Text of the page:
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AGO 1972 No. 29 - December 22, 1972
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Slade Gorton | 1969-1980 | Attorney General of Washington

OFFICES AND OFFICERS ‑- STATE ‑- MUNICIPAL ‑- REPORTS OF FINANCIAL INTERESTS ‑- REPORTING PERIOD

(1) The reports of financial interests which are required from certain candidates for public office and elected officials under § 24 of Initiative No. 276 are to be filed with the Public Disclosure Commission at the office of the secretary of state.

(2) The first reports of the financial interests of elected officials reporting as such (and not as candidates) under § 24 of Initiative No. 276 will not be due until January 31, 1974, and these reports will cover the twelve‑month period beginning on January 1, 1973, and ending on December 31, 1973.

(3) An individual who holds two or more elected offices, each of which would necessitate his filing a report of financial interests under § 24 of Initiative No. 276 if held separately, need not file separate reports for each such office.

                                                              - - - - - - - - - - - - -

                                                               December 22, 1972

Honorable Irving Newhouse
State Representative
Route 1, Box 130
Mabton, Washington 98935

                                                                                                                 Cite as:  AGO 1972 No. 29

Dear Sir:

            By letter previously acknowledged you requested our advice on several questions regarding § 24 of Initiative No. 276 which requires certain candidates for public office and elected officials to file periodic reports of their financial affairs.  We paraphrase the questions to be answered by this opinion1/as follows:

            (1) With whom and where must the financial disclosures reports required by § 24 of Initiative No. 276 be filed?

            (2) Will those elected officials who are covered by § 24 be required to file any reports by January 31, 1973, or  [[Orig. Op. Page 2]] will the first reports required of those elected officials as such be due in January of 1974 to cover the twelve‑month period beginning on January 1, 1973, and ending on December 31, 1973?

            (3) If a person holds two or more elected offices, each of which would require him as the holder to file a report under § 24 of the initiative, must he file a separate report for each such office?

            For the reasons set forth in our analysis, our answers to these questions are as follows:

            (1) The subject reports must be filed with the Public Disclosure Commission created by § 35 of the initiative at the office of the secretary of state.

            (2) The first reports of elected officials reporting as such (and not as candidates) under § 24 of the initiative will not be due until January 31, 1974, and these reports will cover the twelve‑month period beginning on January 1, 1973, and ending on December 31, 1973.

            (3) An individual who holds two or more elected offices, each of which would necessitate his filing a report under § 24 (1) if held separately, need not file separate reports for each such office.

                                                                     ANALYSIS

            Initiative No. 276, as approved by the voters at the November 7, 1972, general election, is a comprehensive enactment consisting of four major substantive chapters.  The first of these relates to electoral campaign financing and requires the disclosure of all sources of campaign contributions and of the objects of all such expenditures.2/   The second is designed to regulate the activities of lobbyists and to require reports of their expenditures.3/   Part three, as fully set forth in § 24 of the initiative, requires both candidates and elected officials to file periodic reports of a number of designated matters relating to their financial and business affairs; and finally, part four4/ governs access to the various records of state and local governmental agencies.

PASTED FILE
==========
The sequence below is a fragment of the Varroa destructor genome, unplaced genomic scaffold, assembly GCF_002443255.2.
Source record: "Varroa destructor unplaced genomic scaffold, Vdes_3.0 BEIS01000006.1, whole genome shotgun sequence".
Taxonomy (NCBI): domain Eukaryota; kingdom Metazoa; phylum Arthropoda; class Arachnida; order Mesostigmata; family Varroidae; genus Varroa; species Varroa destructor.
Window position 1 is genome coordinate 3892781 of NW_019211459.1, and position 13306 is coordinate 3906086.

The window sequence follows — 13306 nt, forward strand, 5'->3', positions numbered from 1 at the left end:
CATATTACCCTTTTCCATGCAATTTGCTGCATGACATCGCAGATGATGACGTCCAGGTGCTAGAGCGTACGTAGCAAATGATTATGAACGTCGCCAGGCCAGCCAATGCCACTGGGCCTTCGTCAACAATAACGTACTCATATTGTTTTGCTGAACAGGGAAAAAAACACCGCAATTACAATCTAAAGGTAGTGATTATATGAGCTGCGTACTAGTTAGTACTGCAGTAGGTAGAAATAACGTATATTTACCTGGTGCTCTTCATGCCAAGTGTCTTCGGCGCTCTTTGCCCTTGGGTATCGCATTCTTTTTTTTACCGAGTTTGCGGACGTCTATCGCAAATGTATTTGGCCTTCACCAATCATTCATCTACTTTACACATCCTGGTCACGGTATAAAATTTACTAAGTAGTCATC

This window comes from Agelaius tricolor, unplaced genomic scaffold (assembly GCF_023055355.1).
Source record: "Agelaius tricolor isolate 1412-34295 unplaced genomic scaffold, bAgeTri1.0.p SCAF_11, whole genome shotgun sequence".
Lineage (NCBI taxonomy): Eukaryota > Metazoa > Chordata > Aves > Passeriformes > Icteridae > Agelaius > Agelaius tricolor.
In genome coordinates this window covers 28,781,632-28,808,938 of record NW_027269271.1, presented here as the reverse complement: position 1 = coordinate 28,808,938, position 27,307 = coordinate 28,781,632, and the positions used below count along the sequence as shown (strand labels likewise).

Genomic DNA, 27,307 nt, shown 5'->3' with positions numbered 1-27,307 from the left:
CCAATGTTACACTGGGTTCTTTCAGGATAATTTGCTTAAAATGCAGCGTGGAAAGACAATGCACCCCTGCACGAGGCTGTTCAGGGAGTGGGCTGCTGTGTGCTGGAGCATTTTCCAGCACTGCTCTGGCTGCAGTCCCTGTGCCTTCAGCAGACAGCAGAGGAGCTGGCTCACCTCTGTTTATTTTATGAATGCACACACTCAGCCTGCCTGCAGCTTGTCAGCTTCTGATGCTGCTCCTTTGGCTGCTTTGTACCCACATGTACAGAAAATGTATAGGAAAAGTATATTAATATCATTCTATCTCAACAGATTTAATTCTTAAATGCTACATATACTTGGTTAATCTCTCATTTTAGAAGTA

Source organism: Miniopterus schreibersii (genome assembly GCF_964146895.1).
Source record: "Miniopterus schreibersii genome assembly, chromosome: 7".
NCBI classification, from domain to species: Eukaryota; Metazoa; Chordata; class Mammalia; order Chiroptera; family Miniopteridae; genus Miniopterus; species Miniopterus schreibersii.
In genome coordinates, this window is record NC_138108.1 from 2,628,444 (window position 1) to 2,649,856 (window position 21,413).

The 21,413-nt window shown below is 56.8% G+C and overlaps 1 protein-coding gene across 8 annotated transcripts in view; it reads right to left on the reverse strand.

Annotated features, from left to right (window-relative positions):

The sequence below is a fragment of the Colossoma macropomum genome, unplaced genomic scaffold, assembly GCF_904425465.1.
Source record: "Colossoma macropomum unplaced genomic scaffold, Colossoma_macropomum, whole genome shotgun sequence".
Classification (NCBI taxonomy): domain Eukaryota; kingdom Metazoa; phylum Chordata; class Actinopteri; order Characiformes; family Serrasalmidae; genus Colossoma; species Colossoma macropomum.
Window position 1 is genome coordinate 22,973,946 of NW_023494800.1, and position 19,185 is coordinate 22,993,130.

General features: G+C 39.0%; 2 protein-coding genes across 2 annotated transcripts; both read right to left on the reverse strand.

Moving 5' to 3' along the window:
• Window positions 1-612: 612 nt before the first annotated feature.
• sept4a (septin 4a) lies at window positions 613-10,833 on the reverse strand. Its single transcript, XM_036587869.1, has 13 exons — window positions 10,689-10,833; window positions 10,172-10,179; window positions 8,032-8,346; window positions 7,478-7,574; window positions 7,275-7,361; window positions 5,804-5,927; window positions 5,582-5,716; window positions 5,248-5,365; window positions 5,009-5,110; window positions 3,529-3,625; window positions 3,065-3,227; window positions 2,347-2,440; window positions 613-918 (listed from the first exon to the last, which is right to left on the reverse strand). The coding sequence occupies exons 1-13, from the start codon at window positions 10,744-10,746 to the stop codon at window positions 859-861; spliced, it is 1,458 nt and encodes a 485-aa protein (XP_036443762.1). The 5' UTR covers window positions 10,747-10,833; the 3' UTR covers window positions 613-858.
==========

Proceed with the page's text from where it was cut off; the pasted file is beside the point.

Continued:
[[Orig. Op. Page 3]]

            Your question pertains to the third of these four parts of the initiative, as set forth in § 24, which reads, in material part, as follows:

            "(1) Every elected official (except President, Vice President and precinct committeemen) shall on or before January 31st of each year, and every candidate (except for the offices of President, Vice President and precinct committeeman) shall, within two weeks of becoming a candidate, file with the commission a written statement sworn as to its truth and accuracy stating for himself and his immediate family for the preceding twelve months:

            "(a) Occupation, name of employer, and business address; and

            "(b) Each direct financial interest in excess of five thousand dollars in a bank or savings account or cash surrender value of any insurance policy; each other direct financial interest in excess of five hundred dollars; and the name, address, nature of entity, nature and value of each such direct financial interest; and

            "(c) The name and address of each creditor to whom the value of five hundred dollars or more was owed; the original amount of each debt to each such creditor; the amount of each debt owed to each creditor as of the date of filing; the terms of repayment of each such debt; and the security given, if any, for each such debt:  PROVIDED, that debts arising out of a 'retail installment transaction' as defined in chap. 63.14 R.C.W. [[chapter 63.14 RCW]](Retail Installment Sales Act) need not be reported; and

            "(d) Every public or private office, directorship and position as trustee held; and

            "(e) All persons for whom actual or proposed legislation, rules, rates, or standards has been prepared, promoted, or opposed for current or deferred compensation; the description of such actual or proposed legislation, rules, rates or standards; and the amount of current or deferred compensation paid or promised to be paid; and